Ben Bova: Mining asteroids? Old news to science-fiction writers

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How many times have you seen a news story about some new discovery or invention that starts with the words, "It may seem like science fiction ..."?

That phrase gets under my skin. It assumes that science fiction is wild, way-out stuff that has no relationship to reality.

Actually, the truth is just the opposite. Science fiction is about the realities we may face in the future.

Almost everything in our modern lives was once material for science-fiction stories. Nuclear power, computers, stem-cell therapy, space flight, organ transplants — you name it, and science-fiction writers were turning out stories about it decades before it became reality.

In fact, the best way to protect yourself from "future shock," from the surprise of startling new discoveries and sudden changes in the world around you, is to read science fiction.

Real science fiction, that is. Not the stuff that Hollywood turns out. Most Hollywood "sci-fi flicks" bear the same relationship to real science fiction that Popeye cartoons bear to naval history.

To me, science-fiction stories are those in which some element of future scientific or technological advance is so vital to the plot that, if you removed that element, the story would collapse. Think of Mary Shelley's "Frankenstein": take away the scientific element and there is no story.

Since I was a teenager, I've been writing science-fiction stories. For people who think of science fiction as too weird or too technical for them to understand, I often explain, "Don't think of my books as science fiction. Think of them as historical novels that haven't happened yet."

Because that's what I'm writing: a history of the future. Much of what I've written will never come true, but it might have, if things had worked out a little differently.

On the other hand, lots of what I've written as fiction has actually become reality. We did have a space race in the 1960s, and it did end with Americans landing on the moon before the Russians could. We do have digital books, virtual reality technology, missile defense systems. And we will eventually see solar-power satellites beaming electrical power to Earth, stem-cell therapy and human cloning.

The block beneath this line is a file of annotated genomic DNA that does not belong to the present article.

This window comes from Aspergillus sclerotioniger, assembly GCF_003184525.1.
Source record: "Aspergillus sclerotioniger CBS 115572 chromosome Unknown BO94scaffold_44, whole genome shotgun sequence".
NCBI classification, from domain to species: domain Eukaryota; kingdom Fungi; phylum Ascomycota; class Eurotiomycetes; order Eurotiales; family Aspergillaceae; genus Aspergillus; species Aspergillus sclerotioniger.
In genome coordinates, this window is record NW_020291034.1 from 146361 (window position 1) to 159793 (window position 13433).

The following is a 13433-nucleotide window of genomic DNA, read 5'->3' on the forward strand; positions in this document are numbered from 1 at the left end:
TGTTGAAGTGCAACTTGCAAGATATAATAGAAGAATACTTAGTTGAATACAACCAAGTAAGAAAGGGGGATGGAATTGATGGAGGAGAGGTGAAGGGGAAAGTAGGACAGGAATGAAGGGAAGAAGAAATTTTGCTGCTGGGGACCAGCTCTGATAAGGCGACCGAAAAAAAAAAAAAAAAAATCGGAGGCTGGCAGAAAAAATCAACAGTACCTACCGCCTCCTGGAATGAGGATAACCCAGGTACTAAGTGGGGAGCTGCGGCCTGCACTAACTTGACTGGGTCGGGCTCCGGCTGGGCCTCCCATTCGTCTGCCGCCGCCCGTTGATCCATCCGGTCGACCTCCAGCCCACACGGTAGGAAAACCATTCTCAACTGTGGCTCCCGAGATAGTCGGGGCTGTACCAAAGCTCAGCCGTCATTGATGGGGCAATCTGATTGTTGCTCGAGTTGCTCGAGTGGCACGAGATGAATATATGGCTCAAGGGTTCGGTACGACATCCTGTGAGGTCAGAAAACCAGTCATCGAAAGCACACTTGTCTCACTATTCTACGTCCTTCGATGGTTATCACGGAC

Of all the things I've written about, zero-gravity sex seems to stir the most interest. No one's admitted to having sex aboard the space shuttle or the International Space Station, but it's inevitable. The allure of weightlessness and natural human urges will lead us to that new horizon.

A couple of weeks ago news headlines announced that filmmaker James Cameron and Google co-founder Larry Page have joined a company called Planetary Resources, which aims to mine resources from asteroids. "It may sound like science fiction ..." the news stories all began.

Yeah. Right.

Asteroids are chunks of rock and metal floating in space. A single iron-nickel type of asteroid, no bigger than a Little League baseball field, contains more high-grade iron ore than the world's steel industry uses in five years.

Among the "impurities" in such an asteroid are hundreds of tons of gold, silver and platinum.

There's a new bonanza waiting for us among the asteroids. Getting to them will be costly, though. Existing rocket technology is probably too expensive to make asteroid mining profitable, except for the precious metals.

But what happens to the price of gold if space missions start returning hundreds of tons of the stuff to Earth?

Can a private firm legally mine asteroids? The 1967 Outer Space Treaty forbids any nation from claiming sovereignty over any astronomical body, but space law has not yet tackled the question of utilizing the resources found in space.

Can we develop more efficient rocket systems? Nuclear rockets, perhaps? Will giant corporations go to war in space over the enormous resources to be found there?

I've written a series of novels about such matters. My "Asteroid Wars" series shows how, why and by whom the resources of the asteroids will be brought to enrich the people of Earth. Well, some of the people.

The novels are titled "The Precipice," "The Rock Rats," "The Silent War" and "The Return." They are science fiction — today. Tomorrow they may well be history.

© 2012 marconews.com. All rights reserved. This material may not be published, broadcast, rewritten or redistributed.

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